"The general feeling that you take everything is able to just talk about COVID there They're not really on top of it they're always behind the curve and then the change this one thing one day and the next day has changed slightly the vaccine passports before against for a difficult So all of our children say yes but you know we will wait and see what happens on Thursday Certainly as I see we shouldn't be hopeful in because the amount of conservative majority but the reaction we are getting on the ground is very very strong Very strong Actually that's interesting And just briefly can we afford to re instigate the furlough program Do you think more bit more support should be put in place for business Absolutely Business think business is facing a stimulus situation The hospitality businesses are the ones who are first in line if you like because of the number of Christmas parties that have been canceled out of the blue But the other first important supplies evolved in turkey for the long run And major restaurants in London are talking about 50% cancellations already So business being support but not just hospitality It has to go away So that was Christine jardine the Liberal Democrat MP for Edinburgh west and talking of course about north shropshire the little Democrats are looking serious content perhaps for that by election seat We'll have much more British politics today on Bloomberg Westminster I'll be speaking to Anne Marie Morris who's a conservative MP for Newton abbot get the deal from her in terms of what happened in those parliamentary lobbies It was a very exciting evening yesterday catch it live 12 new today download the podcast from Apple music later Okay an intriguing time in UK politics for the latest in global.
"anne marie morris" Discussed on Woman's Hour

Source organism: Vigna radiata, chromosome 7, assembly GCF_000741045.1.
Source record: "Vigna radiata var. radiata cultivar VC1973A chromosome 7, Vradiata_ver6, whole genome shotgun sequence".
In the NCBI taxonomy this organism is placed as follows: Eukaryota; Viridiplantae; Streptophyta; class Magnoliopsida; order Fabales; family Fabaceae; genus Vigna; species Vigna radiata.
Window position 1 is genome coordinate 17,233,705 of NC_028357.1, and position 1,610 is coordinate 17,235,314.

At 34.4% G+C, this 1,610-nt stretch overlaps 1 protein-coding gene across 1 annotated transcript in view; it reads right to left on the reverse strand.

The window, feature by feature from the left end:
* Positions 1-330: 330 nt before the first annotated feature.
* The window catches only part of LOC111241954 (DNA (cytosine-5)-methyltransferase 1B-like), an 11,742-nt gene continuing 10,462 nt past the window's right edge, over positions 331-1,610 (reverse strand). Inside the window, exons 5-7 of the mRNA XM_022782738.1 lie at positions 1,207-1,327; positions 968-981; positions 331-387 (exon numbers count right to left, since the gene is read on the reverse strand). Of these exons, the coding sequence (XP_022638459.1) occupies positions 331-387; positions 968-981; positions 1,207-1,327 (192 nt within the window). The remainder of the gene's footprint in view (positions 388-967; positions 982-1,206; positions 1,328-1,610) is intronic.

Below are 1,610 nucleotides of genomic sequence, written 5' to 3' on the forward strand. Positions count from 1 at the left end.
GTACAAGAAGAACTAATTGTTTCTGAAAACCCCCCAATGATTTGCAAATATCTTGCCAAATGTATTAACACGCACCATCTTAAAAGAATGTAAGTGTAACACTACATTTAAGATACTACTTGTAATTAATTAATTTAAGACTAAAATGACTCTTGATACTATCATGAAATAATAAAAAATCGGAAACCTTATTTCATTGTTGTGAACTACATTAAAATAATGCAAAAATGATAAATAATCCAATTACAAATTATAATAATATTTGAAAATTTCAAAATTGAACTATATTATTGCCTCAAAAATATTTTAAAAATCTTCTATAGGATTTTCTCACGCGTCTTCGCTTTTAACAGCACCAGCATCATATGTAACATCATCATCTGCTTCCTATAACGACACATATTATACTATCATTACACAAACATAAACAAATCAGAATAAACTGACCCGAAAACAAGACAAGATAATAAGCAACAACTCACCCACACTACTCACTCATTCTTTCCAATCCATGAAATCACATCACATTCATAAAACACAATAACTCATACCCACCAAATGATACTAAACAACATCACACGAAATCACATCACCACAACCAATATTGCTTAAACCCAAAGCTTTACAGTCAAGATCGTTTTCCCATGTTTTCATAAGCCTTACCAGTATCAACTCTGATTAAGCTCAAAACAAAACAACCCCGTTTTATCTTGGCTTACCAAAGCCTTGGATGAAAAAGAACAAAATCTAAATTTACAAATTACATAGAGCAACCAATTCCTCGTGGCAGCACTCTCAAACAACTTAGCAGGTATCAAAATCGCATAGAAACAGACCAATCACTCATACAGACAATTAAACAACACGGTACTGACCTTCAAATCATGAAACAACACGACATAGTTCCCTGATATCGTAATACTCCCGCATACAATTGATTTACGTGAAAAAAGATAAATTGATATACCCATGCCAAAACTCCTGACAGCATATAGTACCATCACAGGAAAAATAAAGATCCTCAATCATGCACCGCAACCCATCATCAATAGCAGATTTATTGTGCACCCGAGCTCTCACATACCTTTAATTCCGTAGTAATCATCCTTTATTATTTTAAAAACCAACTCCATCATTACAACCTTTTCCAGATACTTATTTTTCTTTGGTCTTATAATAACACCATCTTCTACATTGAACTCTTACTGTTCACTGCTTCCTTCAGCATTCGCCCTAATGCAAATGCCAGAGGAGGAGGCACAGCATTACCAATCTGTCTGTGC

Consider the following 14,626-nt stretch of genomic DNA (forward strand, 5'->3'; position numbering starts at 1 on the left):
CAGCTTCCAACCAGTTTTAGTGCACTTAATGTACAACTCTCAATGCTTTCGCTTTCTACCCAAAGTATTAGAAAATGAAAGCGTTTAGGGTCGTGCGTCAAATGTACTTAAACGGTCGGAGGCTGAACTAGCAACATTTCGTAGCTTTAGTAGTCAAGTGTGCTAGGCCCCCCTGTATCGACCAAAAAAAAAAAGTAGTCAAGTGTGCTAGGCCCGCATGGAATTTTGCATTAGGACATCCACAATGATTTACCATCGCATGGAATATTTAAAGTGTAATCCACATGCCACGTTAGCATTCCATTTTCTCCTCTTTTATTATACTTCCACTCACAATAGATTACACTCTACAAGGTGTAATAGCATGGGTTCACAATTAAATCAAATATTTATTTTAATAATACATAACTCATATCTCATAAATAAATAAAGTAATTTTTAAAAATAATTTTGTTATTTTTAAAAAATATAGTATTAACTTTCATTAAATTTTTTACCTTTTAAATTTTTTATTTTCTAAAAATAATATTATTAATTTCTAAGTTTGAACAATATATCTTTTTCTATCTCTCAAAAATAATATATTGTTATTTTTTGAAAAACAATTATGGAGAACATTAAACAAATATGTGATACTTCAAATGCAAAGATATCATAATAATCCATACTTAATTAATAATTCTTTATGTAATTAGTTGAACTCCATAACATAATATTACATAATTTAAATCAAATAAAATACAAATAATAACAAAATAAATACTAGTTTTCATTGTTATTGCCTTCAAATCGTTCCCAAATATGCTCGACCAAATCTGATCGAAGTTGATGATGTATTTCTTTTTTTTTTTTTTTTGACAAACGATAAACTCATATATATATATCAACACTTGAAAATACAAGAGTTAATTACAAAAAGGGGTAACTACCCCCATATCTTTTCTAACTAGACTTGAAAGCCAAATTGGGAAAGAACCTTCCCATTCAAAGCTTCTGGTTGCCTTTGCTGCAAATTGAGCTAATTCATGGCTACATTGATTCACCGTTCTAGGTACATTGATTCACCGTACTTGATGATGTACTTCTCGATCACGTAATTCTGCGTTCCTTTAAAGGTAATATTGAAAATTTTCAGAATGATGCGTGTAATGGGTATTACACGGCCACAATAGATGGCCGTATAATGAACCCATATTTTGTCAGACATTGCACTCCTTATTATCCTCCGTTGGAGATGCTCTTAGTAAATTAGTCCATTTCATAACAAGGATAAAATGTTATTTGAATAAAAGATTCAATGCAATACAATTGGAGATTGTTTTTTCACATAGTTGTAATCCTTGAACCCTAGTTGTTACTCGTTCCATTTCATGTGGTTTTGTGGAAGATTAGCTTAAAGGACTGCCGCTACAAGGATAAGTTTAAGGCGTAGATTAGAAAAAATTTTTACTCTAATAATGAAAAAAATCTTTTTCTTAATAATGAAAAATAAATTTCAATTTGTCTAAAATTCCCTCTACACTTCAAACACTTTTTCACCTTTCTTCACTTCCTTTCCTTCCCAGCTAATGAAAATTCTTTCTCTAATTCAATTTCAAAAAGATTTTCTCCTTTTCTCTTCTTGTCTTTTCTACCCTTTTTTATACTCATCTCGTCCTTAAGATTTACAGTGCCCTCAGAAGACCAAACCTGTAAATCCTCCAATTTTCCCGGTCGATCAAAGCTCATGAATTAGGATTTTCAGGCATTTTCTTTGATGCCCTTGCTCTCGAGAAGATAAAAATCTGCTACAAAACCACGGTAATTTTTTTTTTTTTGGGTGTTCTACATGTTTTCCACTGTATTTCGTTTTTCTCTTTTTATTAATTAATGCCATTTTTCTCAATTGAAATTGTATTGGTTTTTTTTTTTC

"Because I don't suspect they'll be completely uniform in their thinking. Well, I think that's right. Some people like Jackie door price have voted against all COVID measures this year are very skeptical of some of the restrictions. I think some people have more targeted reasons, siobhan Bailey, one of the 2019 is has said on Twitter that working from home in masks have personal health and financial cost implications. And she said, in particular about COVID passports, which is generating this biggest revolt that it creates more problems than it solves by forcing people to carry papers. It's discriminatory potentially as the implication there. And she also says a very common thing from some of the rebels that there is no evidence pointing to the fact that many countries across Europe have had COVID passports for months. And they haven't seen any difference in the spread of COVID. So in terms of the I suppose the issue there is then, if they are sending that sort of message, what it then does on whether people in the public, not least, of course, building on a slew of stories about Downey street parties last Christmas actually think they have to do with their own personal behavior. Well, I think that's right and certainly some of the MPs who have vowed to rebel tomorrow have also been outspoken outspoken about the Downing Street party allegations. I think in particular of Anne Marie Morris, someone who last week said that Downing Street in the prime minister's staff had made a blatant error and she'd just come out and apologize for having clearly had a party, she said that in the wake of the Allegra Stratton video emerging, she has come out and said, you know, the impact on her constituents of the new restrictions is intolerable. I think there is a sense that certainly many conservatives feel emboldened to join the revolts tomorrow because they feel the government's credibility has been undermined by the many allegations now. I think there are about 8 parties claim to have taken place in November and December last year against the rules. And we expect some kind of insight on that by the end of the week with various reviews taking place. That's all talk again. Just on the number of women, so called rebels, tomorrow that we expect. It has always been a smaller group than the men in the conservatives, the sort of skeptics in this COVID time..